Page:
In 1953, teenager Noshir Mistri and his mother uprooted themselves from Mumbai to join his trader father in Singapore.
His father's brother, Mr Navroji Mistri, had made his fortune as owner of Singapore's most modern soft drinks factory producing lemonade and other fruity mixes of syrups and sodas, all of which he formulated.
Mother and son arrived just in time to bury the tycoon, who was diabetic and died a bachelor at 68. "He loved children but never had any because he was too busy with his business," says Mr Noshir Mistri, now 75.
Among those who paid their last respects at the Mistris' sprawling abode in Grange Road - their mansion alone was 11,000 sq ft - was the then governor-general of Malaya, Sir Malcolm MacDonald, and the Sultan of Johor, who had given the philanthropic Navroji Mistri a signet ring. The ring and other mementos of his illustrious uncle are now with Mr Noshir Mistri in his apartment in Nathan Road.
At that time, the Mistris here were probably Singapore's best-known Parsis, thanks largely to the tycoon's generous contributions to local charities and those in India.
There were only six Parsis here in 1901, and the tiny community has never exceeded 300 people since. Job opportunities over the past 20 years have swelled the community to about 300 today, compared with about 60,000 in India. But the figure here fluctuates as younger Parsis, especially, tend to leave for the West.
Worldwide, there were 110,000 Parsis in 2006 but their consistently low birth rate, mixed marriages and no stigma attached to singlehood means they might shrink to 20,000 by 2020 by some estimates.
Mr Noshir Mistri, an only son, trained in London to be a mechanical engineer and in 1966 set up his own business inspecting the welding of ships and tanks.
He recalls his mother telling him that when their family was still in Gujarat, the legendary Parsi industrialist Jamshedji Tata, founder of the sprawling Tata empire, was in town. Spotting the young Navroji, Mr Tata took the boy by the hand and told him: "When you grow up and if you work hard, you will be a success."
Navroji became an engineer and in 1909, his employer United Engineers sent him to Singapore to help build Keppel Wharves.
He arrived with 10 rupees in his pocket and learnt there were only six Parsis in Singapore, including soft drinks maker Phirozshaw Framroz.
Nicknamed "Naval" by his fellow Parsis, Navroji was soon hanging out with them at Mr Framroz's factory and helping to repair the machines. In 1913, he finished building the wharves and Mr Framroz made him his business partner.
In 1925, Navroji set up his own soft drinks factory in Anson Road. "He called it Phoenix Aerated Water," says Mr Noshir Mistri, "because the phoenix is a big bird rising from the dead and he liked the sound of that."
Business boomed quickly because the young businessman sweet-talked the British armed forces into letting him supply them soft drinks here as well as in India, where his brother Hormusji was living and could keep an eye on that branch of his business.
He also opened GH Cafe in Battery Road, serving his soft drinks with popular curry tiffin meals. He did so well that before war broke out in 1942, he had to move into a bigger factory in nearby Palmer Road. Along the way, he hired Parsis from India for his factory and cafe.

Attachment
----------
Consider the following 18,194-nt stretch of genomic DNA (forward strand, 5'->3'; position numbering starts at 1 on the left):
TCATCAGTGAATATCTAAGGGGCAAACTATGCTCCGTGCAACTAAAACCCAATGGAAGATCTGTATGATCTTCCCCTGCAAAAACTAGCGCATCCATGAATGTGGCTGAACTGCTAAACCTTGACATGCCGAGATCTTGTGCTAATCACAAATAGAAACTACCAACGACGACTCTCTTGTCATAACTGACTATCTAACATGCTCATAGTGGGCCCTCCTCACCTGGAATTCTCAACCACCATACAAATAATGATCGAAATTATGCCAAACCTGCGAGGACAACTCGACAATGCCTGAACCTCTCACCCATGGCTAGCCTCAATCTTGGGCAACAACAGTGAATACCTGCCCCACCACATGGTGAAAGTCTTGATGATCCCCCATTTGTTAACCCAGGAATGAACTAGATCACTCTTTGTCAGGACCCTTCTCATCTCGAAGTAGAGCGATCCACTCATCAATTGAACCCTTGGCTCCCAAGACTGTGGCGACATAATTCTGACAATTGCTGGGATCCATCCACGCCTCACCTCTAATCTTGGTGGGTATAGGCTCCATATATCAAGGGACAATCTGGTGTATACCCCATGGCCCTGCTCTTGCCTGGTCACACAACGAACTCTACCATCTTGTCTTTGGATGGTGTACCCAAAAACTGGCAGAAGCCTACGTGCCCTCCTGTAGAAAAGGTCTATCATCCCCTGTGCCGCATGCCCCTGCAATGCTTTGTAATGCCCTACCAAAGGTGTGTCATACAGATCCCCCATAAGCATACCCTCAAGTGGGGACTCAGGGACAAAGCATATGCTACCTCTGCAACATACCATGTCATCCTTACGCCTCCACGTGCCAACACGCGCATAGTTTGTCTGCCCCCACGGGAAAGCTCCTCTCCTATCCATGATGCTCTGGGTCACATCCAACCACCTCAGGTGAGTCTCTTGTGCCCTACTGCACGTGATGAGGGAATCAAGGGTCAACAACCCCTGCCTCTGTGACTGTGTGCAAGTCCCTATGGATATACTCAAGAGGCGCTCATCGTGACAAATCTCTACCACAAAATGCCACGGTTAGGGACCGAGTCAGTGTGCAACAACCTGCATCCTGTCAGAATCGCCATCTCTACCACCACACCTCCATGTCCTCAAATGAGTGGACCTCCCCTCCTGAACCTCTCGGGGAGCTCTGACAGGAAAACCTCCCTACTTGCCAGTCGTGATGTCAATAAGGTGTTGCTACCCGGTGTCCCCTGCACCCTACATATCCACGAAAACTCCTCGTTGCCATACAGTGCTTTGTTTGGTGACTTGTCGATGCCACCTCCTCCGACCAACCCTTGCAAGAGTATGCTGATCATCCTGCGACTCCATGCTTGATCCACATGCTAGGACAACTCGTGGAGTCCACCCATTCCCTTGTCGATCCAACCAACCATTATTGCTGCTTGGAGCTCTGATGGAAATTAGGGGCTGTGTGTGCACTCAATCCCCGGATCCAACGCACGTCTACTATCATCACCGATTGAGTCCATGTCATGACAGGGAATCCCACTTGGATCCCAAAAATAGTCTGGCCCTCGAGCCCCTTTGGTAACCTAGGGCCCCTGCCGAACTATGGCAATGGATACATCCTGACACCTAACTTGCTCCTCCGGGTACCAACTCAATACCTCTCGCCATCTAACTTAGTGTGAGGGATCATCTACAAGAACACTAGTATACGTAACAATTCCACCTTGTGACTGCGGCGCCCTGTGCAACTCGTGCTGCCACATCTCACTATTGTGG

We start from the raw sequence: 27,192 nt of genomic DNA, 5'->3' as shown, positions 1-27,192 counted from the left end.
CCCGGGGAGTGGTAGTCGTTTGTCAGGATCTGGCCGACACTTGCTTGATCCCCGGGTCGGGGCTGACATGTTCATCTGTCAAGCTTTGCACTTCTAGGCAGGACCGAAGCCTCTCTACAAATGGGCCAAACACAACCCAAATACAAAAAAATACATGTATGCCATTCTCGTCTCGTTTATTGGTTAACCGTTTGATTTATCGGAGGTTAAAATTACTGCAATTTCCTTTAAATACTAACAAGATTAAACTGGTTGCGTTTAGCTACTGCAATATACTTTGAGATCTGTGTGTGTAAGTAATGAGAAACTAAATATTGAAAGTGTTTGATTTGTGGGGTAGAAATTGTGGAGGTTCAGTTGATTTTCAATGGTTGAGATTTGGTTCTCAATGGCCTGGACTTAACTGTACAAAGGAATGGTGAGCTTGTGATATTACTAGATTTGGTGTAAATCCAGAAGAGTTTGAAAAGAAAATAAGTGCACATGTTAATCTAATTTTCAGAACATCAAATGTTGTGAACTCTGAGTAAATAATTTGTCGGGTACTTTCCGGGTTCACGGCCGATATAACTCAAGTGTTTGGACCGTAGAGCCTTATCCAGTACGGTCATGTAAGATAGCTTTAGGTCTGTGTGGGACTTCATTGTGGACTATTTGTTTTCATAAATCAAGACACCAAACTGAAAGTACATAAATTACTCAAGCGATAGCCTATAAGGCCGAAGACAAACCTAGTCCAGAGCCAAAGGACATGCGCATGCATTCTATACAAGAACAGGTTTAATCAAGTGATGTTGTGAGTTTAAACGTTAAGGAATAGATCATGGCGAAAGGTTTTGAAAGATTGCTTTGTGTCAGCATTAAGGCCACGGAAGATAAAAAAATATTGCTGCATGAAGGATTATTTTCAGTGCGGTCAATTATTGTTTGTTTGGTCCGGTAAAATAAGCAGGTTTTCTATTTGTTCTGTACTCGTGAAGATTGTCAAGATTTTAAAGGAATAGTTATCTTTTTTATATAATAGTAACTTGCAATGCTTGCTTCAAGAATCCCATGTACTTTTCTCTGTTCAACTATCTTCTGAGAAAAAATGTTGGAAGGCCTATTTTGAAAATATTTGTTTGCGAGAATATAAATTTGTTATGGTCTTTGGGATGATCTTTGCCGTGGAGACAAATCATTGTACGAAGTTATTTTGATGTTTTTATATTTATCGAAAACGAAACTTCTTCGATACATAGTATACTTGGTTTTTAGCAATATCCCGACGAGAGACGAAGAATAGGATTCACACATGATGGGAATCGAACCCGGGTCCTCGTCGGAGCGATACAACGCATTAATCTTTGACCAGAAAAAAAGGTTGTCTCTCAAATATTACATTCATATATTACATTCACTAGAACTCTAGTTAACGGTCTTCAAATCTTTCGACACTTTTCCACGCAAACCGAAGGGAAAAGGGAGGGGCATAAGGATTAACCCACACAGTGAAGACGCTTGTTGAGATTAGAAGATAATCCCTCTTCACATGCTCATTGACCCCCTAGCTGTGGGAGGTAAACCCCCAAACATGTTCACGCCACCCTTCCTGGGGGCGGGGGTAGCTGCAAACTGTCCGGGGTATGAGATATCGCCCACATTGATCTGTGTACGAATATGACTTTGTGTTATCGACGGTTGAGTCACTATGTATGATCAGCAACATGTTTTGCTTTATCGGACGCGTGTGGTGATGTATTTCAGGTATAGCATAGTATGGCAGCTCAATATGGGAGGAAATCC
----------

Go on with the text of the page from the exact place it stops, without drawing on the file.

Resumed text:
But luck ran out when the Japanese jailed him for not sending them trucks from his factory on time. "He heard people being dragged out screaming, tortured and shot," Mr Noshir Mistri says. The Japanese released Navroji after the trucks arrived, but only after beating him up badly.
Such trauma did not deter Navroji from sheltering the homeless in his factory basement throughout the war, for which the British King gave him the Order of the British Empire in 1946.
"He used to take in people who were homeless because their houses had been bombed, and let them stay with him as long as they liked," Mr Noshir Mistri adds.
He also "took a gamble that the British would return to Singapore" and so he and his workers painted cigarette tins with lead oxide to make them rust-proof, stuffed the tins with Straits dollars he got from exchanging Japanese currency, and buried them within his factory's cargo lift shaft.
Navroji and his loyal workers, however, had aged by the end of World War II and so he closed down Phoenix after giving each worker "at least $10,000", according to his nephew.
By 1951, the scars of war rendered the tycoon gravely ill. His doctor and good friend was Professor Gordon Ransome of the Singapore General Hospital (SGH) and, one day, when Navroji asked why sick children were sleeping along the hospital corridors, the professor said: "You are rich, why don't you give me money for a children's ward?"
Shortly after that, Navroji shocked the professor with a cheque for $1 million. When Prof Ransome said he had only been joking when he asked for money, Navroji replied: "I cannot see children sleeping in corridors."
Navroji died before the paperwork could be completed, and so it was his brother Hormusji - Mr Noshir Mistri's father - who opened SGH's Mistri Wing in 1955.
The government also named Mistri Road off Shenton Way after him. Even if it had not, the philanthropist's name would have lived on because, in his will, he left most of his fortune to charities here and in India.
Over the years, Mistri Wing has morphed from a paediatric ward to a heart centre and will soon be converted into a centre for diabetic care - which is ironic given that its benefactor was diabetic.
The Mistri surname will live on in Mr Noshir Mistri's family as his Greek son-in-law Stavros Yiannouka, husband of his only child Sherena, has inserted it into the names of their two teenage children.
This article was first published on Oct 1, 2015.
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